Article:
Research and development of technology have evolved so rapidly in the last few decades. It’s a really exciting time to be alive!
A dentist should be equally excited to be practising their craft in this age. Even if you have had minimal issues with your oral condition in the past and you always get a good report after your clean and dental check-up, don’t be afraid to ask your dentist, “What’s new?”.
Someone actively keeping up with the latest findings and technology can hardly contain their joy at the possibility of new ways to help their patients achieve a stronger and healthier future. Now not all these developments are necessarily new things you personally will need, but it’s good to know that your dentist is equipped with the latest information. It’s also handy to keep in mind that a good clinician also has enough humility and confidence to acknowledge when there is a need to call on colleagues with a different set of special skills or fields of interest to best help their patients.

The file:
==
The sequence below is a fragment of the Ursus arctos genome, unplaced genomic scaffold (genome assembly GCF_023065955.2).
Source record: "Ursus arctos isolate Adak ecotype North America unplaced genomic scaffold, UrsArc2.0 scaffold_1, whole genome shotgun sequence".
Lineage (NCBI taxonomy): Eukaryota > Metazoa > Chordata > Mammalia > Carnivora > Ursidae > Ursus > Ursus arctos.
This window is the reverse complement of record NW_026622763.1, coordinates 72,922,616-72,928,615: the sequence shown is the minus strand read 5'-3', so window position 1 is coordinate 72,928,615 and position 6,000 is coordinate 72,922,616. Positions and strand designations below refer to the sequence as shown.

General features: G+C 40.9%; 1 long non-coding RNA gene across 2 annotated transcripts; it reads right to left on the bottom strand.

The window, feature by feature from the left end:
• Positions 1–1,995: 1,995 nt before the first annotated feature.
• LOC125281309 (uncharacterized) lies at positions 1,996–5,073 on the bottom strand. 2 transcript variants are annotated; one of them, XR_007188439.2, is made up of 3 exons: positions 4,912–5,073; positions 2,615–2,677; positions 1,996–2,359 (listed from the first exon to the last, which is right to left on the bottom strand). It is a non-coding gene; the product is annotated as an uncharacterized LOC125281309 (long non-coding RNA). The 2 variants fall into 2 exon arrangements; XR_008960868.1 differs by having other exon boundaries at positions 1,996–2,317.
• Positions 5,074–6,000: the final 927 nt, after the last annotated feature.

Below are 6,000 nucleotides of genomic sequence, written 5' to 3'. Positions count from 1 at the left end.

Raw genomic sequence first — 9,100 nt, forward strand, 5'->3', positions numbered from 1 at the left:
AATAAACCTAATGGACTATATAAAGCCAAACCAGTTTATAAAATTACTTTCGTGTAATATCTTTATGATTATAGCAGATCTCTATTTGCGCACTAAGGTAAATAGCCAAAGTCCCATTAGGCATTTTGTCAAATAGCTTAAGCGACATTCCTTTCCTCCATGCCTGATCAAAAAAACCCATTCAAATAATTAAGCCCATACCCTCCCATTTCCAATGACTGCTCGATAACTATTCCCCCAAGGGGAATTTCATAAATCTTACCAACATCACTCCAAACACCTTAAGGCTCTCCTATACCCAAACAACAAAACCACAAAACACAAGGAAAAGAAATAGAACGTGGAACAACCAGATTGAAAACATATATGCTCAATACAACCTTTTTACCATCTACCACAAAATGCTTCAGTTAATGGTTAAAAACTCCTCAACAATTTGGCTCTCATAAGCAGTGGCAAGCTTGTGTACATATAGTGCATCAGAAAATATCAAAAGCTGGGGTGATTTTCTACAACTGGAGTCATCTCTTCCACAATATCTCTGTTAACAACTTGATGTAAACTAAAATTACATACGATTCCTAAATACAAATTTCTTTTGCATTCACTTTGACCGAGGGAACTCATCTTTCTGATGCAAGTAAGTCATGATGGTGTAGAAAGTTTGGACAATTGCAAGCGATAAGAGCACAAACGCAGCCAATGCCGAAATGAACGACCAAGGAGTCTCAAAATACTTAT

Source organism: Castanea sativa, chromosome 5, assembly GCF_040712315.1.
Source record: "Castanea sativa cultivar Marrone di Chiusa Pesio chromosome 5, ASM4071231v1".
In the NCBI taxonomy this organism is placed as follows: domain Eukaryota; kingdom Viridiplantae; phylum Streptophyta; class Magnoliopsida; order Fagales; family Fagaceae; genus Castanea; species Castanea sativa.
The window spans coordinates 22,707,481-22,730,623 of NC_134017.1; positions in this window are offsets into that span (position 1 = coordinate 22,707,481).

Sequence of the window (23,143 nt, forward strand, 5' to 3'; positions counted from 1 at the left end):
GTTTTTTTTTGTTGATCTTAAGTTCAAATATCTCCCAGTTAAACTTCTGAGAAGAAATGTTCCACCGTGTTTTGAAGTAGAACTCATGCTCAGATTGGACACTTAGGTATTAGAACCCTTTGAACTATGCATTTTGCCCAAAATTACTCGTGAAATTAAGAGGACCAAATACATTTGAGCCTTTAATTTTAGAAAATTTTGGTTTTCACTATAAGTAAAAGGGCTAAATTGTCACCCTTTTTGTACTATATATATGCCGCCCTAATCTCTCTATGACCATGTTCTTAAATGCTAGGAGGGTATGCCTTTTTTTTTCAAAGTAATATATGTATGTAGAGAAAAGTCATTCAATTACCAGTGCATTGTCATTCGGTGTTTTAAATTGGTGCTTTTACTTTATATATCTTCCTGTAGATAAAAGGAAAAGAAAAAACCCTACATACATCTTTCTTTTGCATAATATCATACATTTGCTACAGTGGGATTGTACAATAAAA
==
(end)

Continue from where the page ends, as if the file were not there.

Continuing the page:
The relationship between doctor and patient is very personal and based on trust. I hope everyone can find a dentist who truly cares about and supports their long-term health. When you do, ask them if they would also care for your family and friends too.
By Dr Brenda Loh